Ma'ale Efrayim, Tayasir, Thu 3.2.11, Afternoon

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Lena R. Michal S. and Daphna B. (reporting)

Translated by Dvora K.

11.40 Ma'aleh Ephraim

There are no soldiers.  Again, a settler is standing in the concrete hut waiting for a ride.

12.40 - Hamrah

Passage is quick, there are no queues. All those going through from the west to the Jordan Valley are required to get out of the cars and to go through on foot. The men get out with their belts in their hands. The atmosphere in the CP is calm. The Palestinians say, 'Today the CP is good.' 12.20; We left.

13.40 - Tyasir CP

The CP commander tries to keep us at a distance, and he even closes the CP for a few minutes. He phones his officers and after that notifies us that we can go on standing where we are. But we must not delay the Palestinians when they leave the CP. We told him that we do not delay the Palestinians. At any rate, the CP was opened.

The passage is slow. Every car that enters or leaves the Valley is inspected thoroughly. Since not many cars are arriving, there are no long queues, but most of the time there are one or two cars waiting to go through. The passengers get out, wait for permission to approach and go through the CP on foot. Until 14.40, the time we left, the shifts did not change.

15.00 Guchiya Gate -

A tractor from the direction of the Valley and another one from the direction of the West Bank are waiting to go through. The soldiers are late in getting there and we begin a series of telephone calls. The assistant to the head of the DCO, Zaharan, does not answer, as usual. All the others promise that the soldiers are already on their way. It turns cold and the Palestinians make a fire. When it begins to rain the fire goes out and we suggest to the Palestinians that they find shelter in a car. They refuse -- they do not mind waiting, but on the tractor there is food for sheep and that is getting wet. S. tells us that on Sunday the soldiers only came to open the gate at 17.00, and then they turned him back to the West Bank and did not let him get home. He was ill and was coming back from the doctor in A'atuf. S. is a son of Hadidya and lives in the Valley where he was born. 'Why did they make you go back?' I asked. He shrugs his shoulders, 'Because I'm a son of Abu-Saker', he says and laughs.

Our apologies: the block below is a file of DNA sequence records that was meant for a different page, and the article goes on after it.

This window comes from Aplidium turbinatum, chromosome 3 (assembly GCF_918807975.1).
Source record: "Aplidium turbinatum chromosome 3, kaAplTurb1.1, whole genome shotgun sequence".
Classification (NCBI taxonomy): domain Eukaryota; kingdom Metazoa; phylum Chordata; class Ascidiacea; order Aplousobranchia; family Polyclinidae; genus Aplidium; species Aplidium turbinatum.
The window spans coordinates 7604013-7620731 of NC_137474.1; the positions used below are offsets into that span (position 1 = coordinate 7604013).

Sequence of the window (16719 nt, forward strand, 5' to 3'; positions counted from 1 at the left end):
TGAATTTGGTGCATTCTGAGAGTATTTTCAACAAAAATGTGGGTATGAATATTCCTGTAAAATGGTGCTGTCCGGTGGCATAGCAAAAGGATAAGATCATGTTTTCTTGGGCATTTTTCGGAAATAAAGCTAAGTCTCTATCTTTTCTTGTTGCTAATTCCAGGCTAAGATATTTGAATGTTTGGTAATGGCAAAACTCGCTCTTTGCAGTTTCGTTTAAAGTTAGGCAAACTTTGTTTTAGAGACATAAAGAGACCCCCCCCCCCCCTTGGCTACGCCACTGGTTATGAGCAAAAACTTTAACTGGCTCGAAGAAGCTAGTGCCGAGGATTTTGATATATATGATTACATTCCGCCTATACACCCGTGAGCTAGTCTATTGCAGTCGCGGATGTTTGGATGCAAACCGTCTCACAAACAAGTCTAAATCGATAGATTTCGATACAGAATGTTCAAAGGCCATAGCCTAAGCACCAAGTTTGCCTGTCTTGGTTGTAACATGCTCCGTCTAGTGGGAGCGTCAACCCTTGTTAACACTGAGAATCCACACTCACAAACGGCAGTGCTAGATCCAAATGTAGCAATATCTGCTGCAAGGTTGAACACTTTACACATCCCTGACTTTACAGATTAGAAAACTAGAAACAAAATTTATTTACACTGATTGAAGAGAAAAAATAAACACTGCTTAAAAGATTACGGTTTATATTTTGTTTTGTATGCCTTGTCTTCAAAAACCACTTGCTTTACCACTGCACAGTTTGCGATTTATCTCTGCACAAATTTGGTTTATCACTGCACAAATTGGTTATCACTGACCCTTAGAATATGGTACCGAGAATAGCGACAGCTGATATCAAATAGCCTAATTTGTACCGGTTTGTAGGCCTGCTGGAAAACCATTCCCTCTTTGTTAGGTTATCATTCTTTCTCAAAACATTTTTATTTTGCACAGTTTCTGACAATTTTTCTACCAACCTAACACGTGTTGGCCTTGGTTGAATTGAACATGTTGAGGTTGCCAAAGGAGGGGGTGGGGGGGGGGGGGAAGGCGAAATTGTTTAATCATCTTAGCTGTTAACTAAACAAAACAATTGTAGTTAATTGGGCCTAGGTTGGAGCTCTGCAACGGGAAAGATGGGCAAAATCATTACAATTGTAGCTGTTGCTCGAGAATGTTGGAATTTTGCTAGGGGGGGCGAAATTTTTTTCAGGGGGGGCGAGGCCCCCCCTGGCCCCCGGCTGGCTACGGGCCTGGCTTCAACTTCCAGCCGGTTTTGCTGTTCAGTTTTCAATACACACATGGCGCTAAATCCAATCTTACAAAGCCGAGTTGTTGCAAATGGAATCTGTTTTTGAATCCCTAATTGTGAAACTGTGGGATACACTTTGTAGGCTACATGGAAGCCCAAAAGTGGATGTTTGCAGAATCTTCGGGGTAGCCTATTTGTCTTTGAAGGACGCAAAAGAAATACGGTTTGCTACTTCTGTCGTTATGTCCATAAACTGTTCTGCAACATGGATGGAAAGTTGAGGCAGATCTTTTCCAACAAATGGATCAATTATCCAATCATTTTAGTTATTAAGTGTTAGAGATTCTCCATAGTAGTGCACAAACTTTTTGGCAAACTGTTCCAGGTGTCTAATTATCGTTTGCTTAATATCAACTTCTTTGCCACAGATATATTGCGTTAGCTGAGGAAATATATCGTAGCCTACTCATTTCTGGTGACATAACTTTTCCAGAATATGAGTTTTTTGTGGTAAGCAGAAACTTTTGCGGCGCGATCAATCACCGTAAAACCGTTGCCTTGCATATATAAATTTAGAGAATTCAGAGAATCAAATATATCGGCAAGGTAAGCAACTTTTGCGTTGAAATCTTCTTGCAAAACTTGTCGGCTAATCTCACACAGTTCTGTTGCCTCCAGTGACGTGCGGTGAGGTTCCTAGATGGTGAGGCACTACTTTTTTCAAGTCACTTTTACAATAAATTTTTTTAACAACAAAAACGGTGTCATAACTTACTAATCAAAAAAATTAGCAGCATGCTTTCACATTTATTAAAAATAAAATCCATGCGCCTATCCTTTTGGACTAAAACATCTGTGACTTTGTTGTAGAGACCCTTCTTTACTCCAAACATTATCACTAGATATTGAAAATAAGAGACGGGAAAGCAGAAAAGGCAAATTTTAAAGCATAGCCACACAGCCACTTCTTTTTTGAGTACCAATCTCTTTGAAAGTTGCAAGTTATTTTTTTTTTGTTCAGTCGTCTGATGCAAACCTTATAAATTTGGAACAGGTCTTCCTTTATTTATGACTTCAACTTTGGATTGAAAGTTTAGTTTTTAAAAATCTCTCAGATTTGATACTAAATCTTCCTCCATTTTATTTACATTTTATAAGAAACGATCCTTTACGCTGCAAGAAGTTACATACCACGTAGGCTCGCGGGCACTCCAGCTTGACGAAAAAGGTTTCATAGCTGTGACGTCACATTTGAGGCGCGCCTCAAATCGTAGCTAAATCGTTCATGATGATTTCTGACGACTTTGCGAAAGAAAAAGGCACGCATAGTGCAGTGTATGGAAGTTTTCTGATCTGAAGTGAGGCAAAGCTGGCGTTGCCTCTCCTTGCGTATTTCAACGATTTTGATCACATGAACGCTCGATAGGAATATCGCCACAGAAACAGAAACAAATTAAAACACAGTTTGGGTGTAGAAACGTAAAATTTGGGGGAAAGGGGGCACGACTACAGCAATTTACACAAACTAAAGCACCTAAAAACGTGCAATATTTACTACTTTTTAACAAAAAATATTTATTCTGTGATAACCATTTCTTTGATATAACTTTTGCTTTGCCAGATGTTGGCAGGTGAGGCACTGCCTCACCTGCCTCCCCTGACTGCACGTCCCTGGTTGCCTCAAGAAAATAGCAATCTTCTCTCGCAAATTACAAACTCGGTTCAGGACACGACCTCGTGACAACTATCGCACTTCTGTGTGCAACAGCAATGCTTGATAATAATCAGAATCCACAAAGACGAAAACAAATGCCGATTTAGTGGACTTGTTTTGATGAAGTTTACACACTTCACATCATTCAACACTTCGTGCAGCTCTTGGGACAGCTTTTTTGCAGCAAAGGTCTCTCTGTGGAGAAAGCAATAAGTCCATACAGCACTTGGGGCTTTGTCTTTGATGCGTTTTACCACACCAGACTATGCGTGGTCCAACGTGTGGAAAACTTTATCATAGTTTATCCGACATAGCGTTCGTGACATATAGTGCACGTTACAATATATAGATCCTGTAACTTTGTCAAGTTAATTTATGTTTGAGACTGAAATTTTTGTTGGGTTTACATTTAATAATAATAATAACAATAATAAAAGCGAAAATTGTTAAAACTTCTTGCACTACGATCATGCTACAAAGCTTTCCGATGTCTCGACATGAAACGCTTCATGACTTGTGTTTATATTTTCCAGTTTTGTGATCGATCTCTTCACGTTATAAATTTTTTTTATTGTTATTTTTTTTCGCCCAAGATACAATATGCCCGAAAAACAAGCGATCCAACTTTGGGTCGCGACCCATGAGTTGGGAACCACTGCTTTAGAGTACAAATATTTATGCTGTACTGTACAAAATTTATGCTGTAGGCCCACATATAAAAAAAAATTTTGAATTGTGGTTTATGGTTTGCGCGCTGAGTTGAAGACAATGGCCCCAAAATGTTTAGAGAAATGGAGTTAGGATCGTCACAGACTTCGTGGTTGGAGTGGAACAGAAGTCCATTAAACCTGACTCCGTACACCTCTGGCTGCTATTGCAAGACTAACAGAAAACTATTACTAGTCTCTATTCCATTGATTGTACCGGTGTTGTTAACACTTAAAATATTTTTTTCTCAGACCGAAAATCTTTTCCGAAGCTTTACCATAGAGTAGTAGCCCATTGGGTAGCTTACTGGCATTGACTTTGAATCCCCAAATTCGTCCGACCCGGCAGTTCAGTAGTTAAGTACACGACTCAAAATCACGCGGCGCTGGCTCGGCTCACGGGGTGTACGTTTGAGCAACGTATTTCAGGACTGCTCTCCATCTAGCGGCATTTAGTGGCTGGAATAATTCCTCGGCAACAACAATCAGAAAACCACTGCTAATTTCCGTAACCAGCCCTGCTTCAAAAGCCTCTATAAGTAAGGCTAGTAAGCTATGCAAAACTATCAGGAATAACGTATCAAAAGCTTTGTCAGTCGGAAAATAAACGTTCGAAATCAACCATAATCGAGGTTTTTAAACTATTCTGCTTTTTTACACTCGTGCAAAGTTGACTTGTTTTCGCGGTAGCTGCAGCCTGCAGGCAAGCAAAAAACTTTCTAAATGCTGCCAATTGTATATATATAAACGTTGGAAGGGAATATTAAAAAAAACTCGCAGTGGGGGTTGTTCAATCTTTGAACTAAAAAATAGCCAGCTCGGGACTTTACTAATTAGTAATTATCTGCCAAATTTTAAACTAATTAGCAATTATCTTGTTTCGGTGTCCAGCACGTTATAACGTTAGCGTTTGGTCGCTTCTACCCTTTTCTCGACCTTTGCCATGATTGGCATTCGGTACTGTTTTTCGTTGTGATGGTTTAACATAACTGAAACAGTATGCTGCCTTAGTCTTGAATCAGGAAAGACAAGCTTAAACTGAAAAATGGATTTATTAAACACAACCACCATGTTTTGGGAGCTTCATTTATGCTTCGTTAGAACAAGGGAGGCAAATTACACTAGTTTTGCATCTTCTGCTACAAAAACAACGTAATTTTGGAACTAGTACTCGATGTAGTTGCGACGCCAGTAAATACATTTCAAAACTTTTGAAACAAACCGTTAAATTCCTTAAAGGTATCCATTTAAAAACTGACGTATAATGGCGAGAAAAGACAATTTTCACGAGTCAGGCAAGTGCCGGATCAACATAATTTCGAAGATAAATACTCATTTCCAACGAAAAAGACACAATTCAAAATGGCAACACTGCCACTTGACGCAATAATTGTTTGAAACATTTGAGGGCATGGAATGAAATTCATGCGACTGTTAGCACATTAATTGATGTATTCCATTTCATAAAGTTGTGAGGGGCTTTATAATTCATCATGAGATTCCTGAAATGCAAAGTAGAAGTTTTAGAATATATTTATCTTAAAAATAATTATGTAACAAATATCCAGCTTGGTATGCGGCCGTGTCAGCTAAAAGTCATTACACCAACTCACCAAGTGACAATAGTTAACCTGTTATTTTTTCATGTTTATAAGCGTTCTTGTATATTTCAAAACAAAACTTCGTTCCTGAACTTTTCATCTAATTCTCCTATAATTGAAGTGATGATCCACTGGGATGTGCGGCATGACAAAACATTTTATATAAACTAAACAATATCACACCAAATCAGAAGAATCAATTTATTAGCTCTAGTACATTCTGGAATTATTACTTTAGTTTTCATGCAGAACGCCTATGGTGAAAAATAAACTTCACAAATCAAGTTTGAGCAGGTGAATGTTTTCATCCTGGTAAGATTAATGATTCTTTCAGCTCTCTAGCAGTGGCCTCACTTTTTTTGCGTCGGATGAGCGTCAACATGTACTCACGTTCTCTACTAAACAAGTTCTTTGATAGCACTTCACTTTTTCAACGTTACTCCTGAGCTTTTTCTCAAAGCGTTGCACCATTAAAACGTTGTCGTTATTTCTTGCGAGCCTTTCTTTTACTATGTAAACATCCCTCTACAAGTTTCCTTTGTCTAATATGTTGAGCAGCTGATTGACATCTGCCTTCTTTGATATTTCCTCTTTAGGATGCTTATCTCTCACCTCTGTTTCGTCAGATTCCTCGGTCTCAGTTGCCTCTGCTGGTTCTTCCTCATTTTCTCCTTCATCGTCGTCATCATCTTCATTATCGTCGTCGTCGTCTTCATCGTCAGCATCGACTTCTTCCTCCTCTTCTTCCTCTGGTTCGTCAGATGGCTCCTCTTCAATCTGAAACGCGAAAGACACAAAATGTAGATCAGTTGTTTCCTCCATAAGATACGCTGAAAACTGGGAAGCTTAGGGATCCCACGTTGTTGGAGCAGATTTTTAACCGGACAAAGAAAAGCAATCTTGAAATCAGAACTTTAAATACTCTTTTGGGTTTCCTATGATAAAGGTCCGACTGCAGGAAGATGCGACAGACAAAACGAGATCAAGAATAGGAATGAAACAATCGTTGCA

15.45 - Tyasir CP

Just as we left the Guchiya Gate we got an urgentcall from a Palestinian, saying that for half an hour the CP has been closed and there are long queues. We drove there and while on our way we phoned the DCO officer, Billal. He said that he would take care of things,'even though I don't believe that the message is true.....'

When we arrived we found 16 cars waiting -- 10 from the east and 6 from the west. The soldiers were doing the inspection, but s-l-o-w-l-y and very very thoroughly. Every bus or minibus entering the area of the Palestinian Authority was being inspected. The passengers were made to get out in the driving rain and then were called one by one, and very very slowly, to the soldiers in order to have their documents returned; not before they were forced to take off their coats ..... and that, of course, so as not to be taking any booby traps from the settlements where they work to the streets of Tyasir where they will blow up!!! Again, Zaharan does not answer. Billal promises to take care of things, and the queues do not get any shorter. This time we stand at a distance; we did not want our presence to cause any more delays for the long queues than there had been until we came.

An officer, the CP commander ,comes up to talk to us. He explains that the battle-engineers' unit that is now manning the CP is doing very important work in the thorough inspection, and it is not 'the whore house' that the Kfir soldiers who were here before conducted. I ask him why they have to inspect those going into Area A? These are tired workers on their way home. He says: 'so that they won't kidnap Israelis', and gives us examples -- Gilad Shalit and Ron Arad of all people! He also tells us that they found two booby traps here. 'When?' I ask. 'A year ago.'

In the meantime the queue does not make any progress. The people get out in the rain in order to smoke. An open truck with ten workers coming back from work in Mehula, some of them children aged 11, are sitting wet and shivering and we cannot help them. We gave out some cookies that Michal brought, to sweeten their suffering a bit, but we did not succeed in getting the queue to move more quickly. All that time, I was trying to phone. I reached the lieutenant commander of the brigade, Shalom, who shut the telephone the minute he heard why I was calling. The people tell me that every day things go this way at this time of day. The commander also says,'What do you want? This is rush hour! ' Sixteen cars are such pressure that people are forced to be stuck in the rain for more than an hour? In a period of calm such as we are experiencing now?

17.00 -- We left and the queue was as long as it was when we arrived.

17.30 Hamrah CP-- 2 cars from the east and one from the west.

18.00 - Ma'aleh Ephraim-- The CP is manned for those coming from the West Bank. In one of the concrete huts, a settler stands waiting for a ride.